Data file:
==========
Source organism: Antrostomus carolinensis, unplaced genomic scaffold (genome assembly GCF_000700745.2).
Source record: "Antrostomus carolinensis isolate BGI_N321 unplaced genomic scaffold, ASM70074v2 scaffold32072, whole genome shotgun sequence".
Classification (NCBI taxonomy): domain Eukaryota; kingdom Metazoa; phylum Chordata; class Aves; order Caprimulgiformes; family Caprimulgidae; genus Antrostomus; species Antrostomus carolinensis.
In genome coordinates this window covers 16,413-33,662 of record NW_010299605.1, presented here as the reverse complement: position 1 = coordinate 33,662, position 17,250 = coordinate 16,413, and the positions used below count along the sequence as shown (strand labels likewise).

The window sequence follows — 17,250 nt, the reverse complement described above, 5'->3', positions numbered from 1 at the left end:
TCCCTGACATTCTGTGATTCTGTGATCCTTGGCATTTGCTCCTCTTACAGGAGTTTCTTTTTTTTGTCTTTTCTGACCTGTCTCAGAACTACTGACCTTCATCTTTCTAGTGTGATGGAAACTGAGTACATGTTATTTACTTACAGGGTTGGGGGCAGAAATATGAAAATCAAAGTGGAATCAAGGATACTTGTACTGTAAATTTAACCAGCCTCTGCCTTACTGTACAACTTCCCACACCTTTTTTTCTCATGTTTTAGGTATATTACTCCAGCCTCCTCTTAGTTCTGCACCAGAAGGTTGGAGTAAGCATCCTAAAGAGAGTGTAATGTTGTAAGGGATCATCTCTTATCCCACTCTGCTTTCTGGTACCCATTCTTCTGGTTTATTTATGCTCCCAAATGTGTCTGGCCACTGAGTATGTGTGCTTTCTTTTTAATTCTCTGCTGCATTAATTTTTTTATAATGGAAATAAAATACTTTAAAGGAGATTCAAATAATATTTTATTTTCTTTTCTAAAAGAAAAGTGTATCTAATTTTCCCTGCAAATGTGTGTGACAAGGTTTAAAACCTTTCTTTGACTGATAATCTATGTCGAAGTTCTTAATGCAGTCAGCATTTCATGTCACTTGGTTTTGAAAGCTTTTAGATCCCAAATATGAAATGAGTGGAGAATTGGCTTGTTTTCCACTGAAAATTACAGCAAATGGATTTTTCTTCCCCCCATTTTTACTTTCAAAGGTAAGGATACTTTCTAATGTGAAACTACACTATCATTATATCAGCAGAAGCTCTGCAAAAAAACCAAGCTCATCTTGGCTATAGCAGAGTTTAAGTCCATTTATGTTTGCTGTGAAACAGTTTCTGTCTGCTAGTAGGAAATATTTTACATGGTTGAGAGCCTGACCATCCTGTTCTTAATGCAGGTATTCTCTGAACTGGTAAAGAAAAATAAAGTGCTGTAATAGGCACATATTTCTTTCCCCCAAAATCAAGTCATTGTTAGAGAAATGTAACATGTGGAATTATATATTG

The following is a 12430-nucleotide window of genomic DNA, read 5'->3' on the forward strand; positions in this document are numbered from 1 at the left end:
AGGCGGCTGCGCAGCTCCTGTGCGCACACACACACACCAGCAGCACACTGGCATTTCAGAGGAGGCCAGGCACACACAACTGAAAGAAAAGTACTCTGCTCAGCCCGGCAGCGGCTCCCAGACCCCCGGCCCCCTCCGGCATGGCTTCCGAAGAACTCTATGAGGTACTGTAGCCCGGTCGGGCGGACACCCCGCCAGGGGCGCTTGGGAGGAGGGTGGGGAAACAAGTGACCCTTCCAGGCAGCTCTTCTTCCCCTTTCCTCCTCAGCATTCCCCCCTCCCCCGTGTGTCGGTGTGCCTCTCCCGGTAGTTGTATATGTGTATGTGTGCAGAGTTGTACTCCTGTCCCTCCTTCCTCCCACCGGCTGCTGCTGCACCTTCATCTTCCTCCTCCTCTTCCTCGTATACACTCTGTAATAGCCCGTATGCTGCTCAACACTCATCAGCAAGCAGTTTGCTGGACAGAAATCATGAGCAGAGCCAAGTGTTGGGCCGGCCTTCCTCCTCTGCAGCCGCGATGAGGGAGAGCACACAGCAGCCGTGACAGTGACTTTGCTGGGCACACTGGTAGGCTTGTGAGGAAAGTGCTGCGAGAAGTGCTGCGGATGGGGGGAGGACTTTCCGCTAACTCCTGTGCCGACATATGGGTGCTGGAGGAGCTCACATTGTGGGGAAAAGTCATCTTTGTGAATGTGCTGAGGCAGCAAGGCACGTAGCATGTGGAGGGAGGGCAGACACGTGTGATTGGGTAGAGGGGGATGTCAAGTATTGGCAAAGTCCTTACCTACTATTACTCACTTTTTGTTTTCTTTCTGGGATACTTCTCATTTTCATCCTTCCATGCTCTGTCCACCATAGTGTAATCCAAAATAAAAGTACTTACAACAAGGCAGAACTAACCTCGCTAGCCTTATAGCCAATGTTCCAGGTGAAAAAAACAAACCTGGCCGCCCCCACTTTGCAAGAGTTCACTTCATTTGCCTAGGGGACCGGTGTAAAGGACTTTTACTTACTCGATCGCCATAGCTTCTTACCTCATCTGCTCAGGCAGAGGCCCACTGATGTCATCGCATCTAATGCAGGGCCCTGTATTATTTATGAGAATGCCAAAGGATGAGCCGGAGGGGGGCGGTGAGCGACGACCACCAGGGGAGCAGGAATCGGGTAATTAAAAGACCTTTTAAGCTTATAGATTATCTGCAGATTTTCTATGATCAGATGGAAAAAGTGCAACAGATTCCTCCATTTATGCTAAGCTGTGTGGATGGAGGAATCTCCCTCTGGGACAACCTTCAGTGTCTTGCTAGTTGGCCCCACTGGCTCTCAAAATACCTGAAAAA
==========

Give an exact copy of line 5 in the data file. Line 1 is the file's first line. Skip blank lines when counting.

The window sequence follows — 17,250 nt, the reverse complement described above, 5'->3', positions numbered from 1 at the left end: